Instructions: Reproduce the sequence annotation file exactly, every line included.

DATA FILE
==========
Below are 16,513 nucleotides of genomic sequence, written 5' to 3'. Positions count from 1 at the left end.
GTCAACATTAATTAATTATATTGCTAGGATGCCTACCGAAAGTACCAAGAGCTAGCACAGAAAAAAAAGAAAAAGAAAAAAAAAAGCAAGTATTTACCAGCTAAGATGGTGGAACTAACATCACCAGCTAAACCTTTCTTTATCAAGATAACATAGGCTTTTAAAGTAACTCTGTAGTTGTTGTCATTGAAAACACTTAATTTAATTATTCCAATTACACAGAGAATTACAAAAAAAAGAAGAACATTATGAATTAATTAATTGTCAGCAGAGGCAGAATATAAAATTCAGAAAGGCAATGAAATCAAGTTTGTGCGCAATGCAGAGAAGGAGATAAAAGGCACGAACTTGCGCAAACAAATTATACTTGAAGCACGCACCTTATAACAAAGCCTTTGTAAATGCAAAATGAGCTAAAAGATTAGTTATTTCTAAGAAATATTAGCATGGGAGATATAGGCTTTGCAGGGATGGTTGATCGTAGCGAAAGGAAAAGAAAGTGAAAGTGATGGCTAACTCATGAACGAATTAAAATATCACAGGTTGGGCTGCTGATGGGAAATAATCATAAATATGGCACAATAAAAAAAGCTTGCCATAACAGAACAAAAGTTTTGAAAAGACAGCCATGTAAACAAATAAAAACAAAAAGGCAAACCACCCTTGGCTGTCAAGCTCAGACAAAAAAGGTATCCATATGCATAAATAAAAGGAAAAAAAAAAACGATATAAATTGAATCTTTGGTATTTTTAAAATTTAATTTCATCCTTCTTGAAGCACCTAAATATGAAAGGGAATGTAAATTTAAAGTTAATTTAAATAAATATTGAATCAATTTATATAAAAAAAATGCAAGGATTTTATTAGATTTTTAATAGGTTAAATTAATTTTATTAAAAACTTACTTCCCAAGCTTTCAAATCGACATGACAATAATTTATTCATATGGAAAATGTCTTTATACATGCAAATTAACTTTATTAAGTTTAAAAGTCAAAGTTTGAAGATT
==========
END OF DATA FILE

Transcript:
Below are 16,513 nucleotides of genomic sequence, written 5' to 3'. Positions count from 1 at the left end.
GTCAACATTAATTAATTATATTGCTAGGATGCCTACCGAAAGTACCAAGAGCTAGCACAGAAAAAAAAGAAAAAGAAAAAAAAAAGCAAGTATTTACCAGCTAAGATGGTGGAACTAACATCACCAGCTAAACCTTTCTTTATCAAGATAACATAGGCTTTTAAAGTAACTCTGTAGTTGTTGTCATTGAAAACACTTAATTTAATTATTCCAATTACACAGAGAATTACAAAAAAAAGAAGAACATTATGAATTAATTAATTGTCAGCAGAGGCAGAATATAAAATTCAGAAAGGCAATGAAATCAAGTTTGTGCGCAATGCAGAGAAGGAGATAAAAGGCACGAACTTGCGCAAACAAATTATACTTGAAGCACGCACCTTATAACAAAGCCTTTGTAAATGCAAAATGAGCTAAAAGATTAGTTATTTCTAAGAAATATTAGCATGGGAGATATAGGCTTTGCAGGGATGGTTGATCGTAGCGAAAGGAAAAGAAAGTGAAAGTGATGGCTAACTCATGAACGAATTAAAATATCACAGGTTGGGCTGCTGATGGGAAATAATCATAAATATGGCACAATAAAAAAAGCTTGCCATAACAGAACAAAAGTTTTGAAAAGACAGCCATGTAAACAAATAAAAACAAAAAGGCAAACCACCCTTGGCTGTCAAGCTCAGACAAAAAAGGTATCCATATGCATAAATAAAAGGAAAAAAAAAAACGATATAAATTGAATCTTTGGTATTTTTAAAATTTAATTTCATCCTTCTTGAAGCACCTAAATATGAAAGGGAATGTAAATTTAAAGTTAATTTAAATAAATATTGAATCAATTTATATAAAAAAAATGCAAGGATTTTATTAGATTTTTAATAGGTTAAATTAATTTTATTAAAAACTTACTTCCCAAGCTTTCAAATCGACATGACAATAATTTATTCATATGGAAAATGTCTTTATACATGCAAATTAACTTTATTAAGTTTAAAAGTCAAAGTTTGAAGATT